January 15, 2009
• Posted in

SALEM – Oregon Governor Ted Kulongoski and Attorney General John Kroger today announced three separate legal challenges to federal executive actions that threaten the environment and a woman’s right to choose.

The state will appeal a decision by the Federal Energy Regulatory Commission authorizing the Bradwood Landing LNG facility on the Columbia River. FERC’s conditional license allows construction to begin without regard to the harmful impact on Oregon’s water quality and coastal resources. Oregon will argue that federal law requires consideration of those impacts.

Oregon also plans to go to court to block two last minute Bush Administration regulations that would undermine crucial provisions of the Endangered Species Act and basic reproductive rights for Oregonians. These controversial policies were adopted in the final weeks of the Bush Administration in an attempt to avoid Congressional input and public scrutiny.

“In its final hour, the Bush Administration is attempting to roll back protections in two important areas that Oregonians care deeply about,” Governor Ted Kulongoski said. “Ideology should not trump good public policy and I will not let these two changes take effect and hinder our progress to protect our environment, fight climate change or infringe on a woman’s right to reproductive health care.”

“There is nothing more important than the rule of law,” added Attorney General Kroger. “These backdoor Bush Administration rules violate federal law and harms Oregonians. The Department of Justice will aggressively protect our state in court, especially when our environment and our basic civil rights are threatened.”

Endangered Species Act Regulations (ESA)

For years, efforts to rollback protections for endangered species protections have failed in Congress for lack of support. So in order to bypass Congress, the Bush Administration aimed to make substantial changes to the ESA through rule making on December 16, 2008, the last possible minute, allowing for little Congressional input and only a short window for public participation.

The Bush regulations significantly amend the manner in which the ESA protects endangered species.

One amendment creates a “global processes” exception. This exception would mean that actions that lead to climate change and global warming would no longer be regulated by the ESA. In other words, if global warming was melting the polar ice caps, which in turn was ruining the polar bear habitat and threatening the existence of polar bears, ESA would no longer apply.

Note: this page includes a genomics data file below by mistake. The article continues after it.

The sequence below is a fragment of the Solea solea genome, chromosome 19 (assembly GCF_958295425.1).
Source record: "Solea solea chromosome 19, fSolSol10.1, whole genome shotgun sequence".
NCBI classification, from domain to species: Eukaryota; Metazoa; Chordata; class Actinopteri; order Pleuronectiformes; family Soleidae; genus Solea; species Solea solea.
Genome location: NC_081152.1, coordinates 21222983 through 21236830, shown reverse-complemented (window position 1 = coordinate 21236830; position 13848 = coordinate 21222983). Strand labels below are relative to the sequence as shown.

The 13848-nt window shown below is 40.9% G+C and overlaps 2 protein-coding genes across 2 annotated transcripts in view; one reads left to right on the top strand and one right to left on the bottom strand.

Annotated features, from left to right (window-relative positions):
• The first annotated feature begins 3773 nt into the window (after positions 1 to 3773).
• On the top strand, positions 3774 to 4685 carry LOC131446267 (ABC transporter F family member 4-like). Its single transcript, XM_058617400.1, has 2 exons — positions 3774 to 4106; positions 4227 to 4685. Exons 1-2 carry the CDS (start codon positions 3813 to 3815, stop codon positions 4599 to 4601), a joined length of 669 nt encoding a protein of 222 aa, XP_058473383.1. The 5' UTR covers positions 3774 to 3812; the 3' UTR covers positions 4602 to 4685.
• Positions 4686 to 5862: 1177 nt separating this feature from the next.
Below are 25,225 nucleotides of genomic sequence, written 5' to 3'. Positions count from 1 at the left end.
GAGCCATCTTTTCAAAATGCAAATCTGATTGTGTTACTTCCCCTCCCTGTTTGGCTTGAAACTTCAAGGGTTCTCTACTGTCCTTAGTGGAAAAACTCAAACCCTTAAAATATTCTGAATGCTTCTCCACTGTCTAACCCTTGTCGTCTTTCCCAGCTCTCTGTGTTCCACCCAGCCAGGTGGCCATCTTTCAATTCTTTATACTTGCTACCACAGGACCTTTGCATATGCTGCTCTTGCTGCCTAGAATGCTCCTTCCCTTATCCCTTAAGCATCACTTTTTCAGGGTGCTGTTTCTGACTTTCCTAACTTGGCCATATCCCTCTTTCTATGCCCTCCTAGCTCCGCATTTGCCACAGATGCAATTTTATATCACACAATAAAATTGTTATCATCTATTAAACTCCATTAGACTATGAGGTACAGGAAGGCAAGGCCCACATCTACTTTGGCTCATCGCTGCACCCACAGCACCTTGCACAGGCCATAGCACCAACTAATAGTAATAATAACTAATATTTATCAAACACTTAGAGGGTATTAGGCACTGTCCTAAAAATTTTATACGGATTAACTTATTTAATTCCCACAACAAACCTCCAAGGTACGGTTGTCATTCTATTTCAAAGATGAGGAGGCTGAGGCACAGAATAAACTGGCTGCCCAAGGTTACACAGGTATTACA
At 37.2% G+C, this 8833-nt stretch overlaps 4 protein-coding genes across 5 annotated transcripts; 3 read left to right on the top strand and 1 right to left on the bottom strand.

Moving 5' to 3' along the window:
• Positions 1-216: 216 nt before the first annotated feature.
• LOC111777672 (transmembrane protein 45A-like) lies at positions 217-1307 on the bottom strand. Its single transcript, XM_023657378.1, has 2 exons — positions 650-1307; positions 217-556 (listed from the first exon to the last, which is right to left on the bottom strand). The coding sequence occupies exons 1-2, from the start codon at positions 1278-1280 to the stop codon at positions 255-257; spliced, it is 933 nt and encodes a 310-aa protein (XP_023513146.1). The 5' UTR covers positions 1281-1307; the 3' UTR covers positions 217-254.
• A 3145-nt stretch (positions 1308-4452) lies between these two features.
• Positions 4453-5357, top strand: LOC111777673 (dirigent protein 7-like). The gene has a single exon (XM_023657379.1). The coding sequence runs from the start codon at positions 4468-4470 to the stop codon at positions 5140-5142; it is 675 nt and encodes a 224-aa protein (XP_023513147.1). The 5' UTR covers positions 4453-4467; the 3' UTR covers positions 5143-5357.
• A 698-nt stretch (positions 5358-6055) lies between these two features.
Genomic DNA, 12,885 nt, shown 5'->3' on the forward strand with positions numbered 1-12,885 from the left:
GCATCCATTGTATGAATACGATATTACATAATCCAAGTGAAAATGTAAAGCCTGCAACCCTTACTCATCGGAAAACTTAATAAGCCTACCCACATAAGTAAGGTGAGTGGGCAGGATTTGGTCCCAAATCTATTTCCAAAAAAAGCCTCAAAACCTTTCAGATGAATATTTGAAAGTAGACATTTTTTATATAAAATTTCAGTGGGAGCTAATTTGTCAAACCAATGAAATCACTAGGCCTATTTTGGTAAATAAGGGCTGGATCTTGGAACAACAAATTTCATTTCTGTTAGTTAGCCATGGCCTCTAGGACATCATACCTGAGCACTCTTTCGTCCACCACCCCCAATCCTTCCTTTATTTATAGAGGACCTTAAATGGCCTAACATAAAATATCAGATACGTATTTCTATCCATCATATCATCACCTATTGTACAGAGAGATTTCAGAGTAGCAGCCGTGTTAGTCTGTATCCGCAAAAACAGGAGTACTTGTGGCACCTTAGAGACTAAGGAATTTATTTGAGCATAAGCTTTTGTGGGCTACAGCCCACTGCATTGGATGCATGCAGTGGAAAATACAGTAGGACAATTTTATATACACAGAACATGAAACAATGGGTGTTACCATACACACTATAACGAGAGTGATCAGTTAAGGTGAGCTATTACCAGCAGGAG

The ESA itself will not allow for such exceptions, and the case Oregon intends to bring contends the Bush Administration cannot create exemptions not identified in statute.

Another significant amendment would undermine the “cautionary principle,” which is derived from the ESA’s requirement to “insure” that actions do not jeopardize protected species. That principle requires that the federal government err on the side of protecting endangered species when human actions affect protected species. The new amendments reverse that principle, requiring that agencies ignore effects on species until they are proven to be harmful. Oregon asserts that the new rule is illegal.

Oregon and several other states on Friday will join a lawsuit filed by California challenging the new regulation.

Reproductive Rights

A new regulation adopted by the Bush Administration’s Department of Health and Human Services would allow doctors and hospitals to deny reproductive health services to women. The new rule would make it impossible for Oregon to enforce its emergency contraception laws that assist victims of sexual assault.

This rule is so last minute that it is scheduled to go into effect on the day that President-Elect Barack Obama is due to take the oath of office.

Under Oregon law, a hospital must provide a victim of sexual assault information on emergency conception and if requested, provide emergency contraception to the victim. Under the new Bush Administration rule, a hospital could refuse to comply with the state law and if the state tried to enforce it, DHS could penalize the state by withholding all federal funds.

Oregon and several other states on Thursday joined a lawsuit filed by Connecticut seeking to overturn the rules.


Tony Green, (503) 378-6002 tony.green@doj.state.or.us |

Anna Richter-Taylor, Governor’s Office, 503-378-6169, anna.r.taylor@state.or.us |